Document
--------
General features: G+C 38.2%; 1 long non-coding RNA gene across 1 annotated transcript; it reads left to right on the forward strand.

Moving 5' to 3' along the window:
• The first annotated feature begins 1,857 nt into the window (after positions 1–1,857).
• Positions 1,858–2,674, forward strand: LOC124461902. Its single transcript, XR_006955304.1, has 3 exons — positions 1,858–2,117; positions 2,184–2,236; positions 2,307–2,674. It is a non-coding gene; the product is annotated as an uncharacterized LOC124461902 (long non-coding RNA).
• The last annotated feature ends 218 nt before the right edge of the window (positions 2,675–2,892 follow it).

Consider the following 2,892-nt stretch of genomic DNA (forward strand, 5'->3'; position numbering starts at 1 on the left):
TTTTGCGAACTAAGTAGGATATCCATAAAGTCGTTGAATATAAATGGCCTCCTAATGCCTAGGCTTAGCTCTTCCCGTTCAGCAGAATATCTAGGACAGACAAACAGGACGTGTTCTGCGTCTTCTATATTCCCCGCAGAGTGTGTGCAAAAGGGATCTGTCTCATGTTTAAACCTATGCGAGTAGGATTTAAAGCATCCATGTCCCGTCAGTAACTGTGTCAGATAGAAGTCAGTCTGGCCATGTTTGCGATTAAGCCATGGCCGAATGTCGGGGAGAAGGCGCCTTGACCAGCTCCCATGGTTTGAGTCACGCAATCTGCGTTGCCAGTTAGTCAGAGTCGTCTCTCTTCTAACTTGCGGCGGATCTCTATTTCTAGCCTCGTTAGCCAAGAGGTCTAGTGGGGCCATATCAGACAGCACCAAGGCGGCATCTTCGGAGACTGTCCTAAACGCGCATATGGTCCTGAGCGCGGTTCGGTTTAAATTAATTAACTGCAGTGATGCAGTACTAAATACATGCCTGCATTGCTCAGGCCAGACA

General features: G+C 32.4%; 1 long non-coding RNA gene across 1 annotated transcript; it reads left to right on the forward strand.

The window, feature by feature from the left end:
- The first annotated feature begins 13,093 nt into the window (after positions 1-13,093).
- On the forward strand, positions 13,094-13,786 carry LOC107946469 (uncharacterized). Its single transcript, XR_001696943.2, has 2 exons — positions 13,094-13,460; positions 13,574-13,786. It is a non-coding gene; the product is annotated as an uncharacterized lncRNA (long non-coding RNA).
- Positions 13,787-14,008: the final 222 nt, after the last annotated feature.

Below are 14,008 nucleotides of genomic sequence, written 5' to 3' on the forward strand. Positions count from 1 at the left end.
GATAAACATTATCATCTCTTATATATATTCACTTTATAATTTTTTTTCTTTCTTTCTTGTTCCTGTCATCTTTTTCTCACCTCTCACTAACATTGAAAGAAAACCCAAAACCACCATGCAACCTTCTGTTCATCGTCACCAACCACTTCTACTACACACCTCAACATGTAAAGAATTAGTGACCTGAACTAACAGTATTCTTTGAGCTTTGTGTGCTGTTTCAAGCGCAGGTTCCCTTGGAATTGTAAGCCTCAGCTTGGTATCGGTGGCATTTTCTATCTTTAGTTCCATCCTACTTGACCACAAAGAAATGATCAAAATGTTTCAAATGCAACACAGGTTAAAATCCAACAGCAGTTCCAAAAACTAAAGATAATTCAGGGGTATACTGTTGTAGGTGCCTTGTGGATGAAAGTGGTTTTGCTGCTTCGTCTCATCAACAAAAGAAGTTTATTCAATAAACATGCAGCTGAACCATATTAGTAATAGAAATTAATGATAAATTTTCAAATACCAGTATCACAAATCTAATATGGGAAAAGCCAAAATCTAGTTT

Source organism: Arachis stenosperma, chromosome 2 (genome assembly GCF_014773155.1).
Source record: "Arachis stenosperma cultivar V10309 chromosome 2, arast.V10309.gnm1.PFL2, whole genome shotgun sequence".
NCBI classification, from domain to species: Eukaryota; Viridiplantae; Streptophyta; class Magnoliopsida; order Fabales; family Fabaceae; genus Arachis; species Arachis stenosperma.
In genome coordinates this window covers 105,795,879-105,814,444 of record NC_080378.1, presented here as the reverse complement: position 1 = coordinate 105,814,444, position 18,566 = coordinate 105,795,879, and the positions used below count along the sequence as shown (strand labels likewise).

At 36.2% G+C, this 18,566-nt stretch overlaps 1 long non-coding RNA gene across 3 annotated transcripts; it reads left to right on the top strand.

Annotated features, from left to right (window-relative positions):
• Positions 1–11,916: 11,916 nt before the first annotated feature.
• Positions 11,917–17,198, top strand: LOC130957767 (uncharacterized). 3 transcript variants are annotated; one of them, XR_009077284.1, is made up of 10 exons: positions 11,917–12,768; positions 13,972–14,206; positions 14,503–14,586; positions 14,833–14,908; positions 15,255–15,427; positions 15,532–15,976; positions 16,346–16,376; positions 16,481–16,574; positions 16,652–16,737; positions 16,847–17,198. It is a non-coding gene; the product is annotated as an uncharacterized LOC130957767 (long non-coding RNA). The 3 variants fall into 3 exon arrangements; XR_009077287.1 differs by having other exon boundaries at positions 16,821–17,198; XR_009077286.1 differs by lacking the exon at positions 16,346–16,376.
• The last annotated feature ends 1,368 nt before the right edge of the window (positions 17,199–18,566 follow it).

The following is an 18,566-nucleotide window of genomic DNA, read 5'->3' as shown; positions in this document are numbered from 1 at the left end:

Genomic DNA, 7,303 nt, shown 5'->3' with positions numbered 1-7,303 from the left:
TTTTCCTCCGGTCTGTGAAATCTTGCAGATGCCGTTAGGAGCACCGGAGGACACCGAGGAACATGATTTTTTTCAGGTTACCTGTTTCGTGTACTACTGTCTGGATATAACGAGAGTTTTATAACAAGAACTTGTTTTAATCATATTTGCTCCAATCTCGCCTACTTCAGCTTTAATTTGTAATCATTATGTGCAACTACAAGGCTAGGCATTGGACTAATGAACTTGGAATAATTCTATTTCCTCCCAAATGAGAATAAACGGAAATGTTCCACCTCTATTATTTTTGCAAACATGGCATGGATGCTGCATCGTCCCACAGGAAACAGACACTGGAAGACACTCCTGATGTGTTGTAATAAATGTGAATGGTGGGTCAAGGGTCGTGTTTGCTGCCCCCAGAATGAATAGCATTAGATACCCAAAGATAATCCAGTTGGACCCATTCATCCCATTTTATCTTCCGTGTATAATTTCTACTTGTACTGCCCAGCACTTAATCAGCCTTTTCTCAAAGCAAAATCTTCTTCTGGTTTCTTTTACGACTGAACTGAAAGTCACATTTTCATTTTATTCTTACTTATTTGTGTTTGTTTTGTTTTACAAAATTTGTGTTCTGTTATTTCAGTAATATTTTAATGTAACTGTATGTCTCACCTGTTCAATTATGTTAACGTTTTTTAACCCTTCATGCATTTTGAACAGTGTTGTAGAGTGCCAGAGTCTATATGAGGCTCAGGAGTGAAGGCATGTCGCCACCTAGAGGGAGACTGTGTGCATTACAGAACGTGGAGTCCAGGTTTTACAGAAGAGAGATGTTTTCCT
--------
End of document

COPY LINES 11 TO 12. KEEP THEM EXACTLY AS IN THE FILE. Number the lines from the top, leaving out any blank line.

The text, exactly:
- On the forward strand, positions 13,094-13,786 carry LOC107946469 (uncharacterized). Its single transcript, XR_001696943.2, has 2 exons — positions 13,094-13,460; positions 13,574-13,786. It is a non-coding gene; the product is annotated as an uncharacterized lncRNA (long non-coding RNA).
- Positions 13,787-14,008: the final 222 nt, after the last annotated feature.